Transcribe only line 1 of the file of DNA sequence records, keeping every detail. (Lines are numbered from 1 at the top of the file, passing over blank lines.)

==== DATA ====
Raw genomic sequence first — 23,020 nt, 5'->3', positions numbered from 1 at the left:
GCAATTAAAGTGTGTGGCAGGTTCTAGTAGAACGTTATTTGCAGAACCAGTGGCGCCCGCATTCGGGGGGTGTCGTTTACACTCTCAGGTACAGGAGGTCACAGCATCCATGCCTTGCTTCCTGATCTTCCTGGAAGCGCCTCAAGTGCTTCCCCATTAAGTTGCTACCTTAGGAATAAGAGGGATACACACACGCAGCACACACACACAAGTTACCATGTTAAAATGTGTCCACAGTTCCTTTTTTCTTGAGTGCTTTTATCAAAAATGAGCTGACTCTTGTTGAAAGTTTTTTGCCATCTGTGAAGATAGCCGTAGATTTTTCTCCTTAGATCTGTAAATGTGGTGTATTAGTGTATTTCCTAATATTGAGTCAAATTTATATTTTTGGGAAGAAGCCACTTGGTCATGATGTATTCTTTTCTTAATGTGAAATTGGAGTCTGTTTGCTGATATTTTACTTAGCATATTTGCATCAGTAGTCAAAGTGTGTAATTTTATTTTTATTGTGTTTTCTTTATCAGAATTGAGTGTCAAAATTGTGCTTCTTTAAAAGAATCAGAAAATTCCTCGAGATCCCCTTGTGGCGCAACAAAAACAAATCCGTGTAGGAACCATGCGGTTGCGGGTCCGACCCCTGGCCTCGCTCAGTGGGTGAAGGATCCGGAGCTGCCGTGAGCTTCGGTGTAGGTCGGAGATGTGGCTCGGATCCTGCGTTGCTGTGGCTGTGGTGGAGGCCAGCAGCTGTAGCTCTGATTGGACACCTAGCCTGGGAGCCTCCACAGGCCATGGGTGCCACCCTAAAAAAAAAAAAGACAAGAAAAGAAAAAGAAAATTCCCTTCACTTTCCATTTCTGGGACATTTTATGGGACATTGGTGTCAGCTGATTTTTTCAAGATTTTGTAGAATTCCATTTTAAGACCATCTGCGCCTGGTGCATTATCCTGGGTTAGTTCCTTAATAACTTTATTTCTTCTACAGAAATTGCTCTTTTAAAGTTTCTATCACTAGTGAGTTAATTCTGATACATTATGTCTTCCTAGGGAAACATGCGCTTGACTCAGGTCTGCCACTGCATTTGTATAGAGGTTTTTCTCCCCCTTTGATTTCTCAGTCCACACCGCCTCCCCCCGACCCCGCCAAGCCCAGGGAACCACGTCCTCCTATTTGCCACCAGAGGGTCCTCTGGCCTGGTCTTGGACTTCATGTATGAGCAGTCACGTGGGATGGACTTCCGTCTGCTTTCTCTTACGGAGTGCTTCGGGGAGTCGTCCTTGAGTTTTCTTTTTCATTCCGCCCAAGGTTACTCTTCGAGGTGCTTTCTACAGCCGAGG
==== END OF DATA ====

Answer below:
Raw genomic sequence first — 23,020 nt, 5'->3', positions numbered from 1 at the left: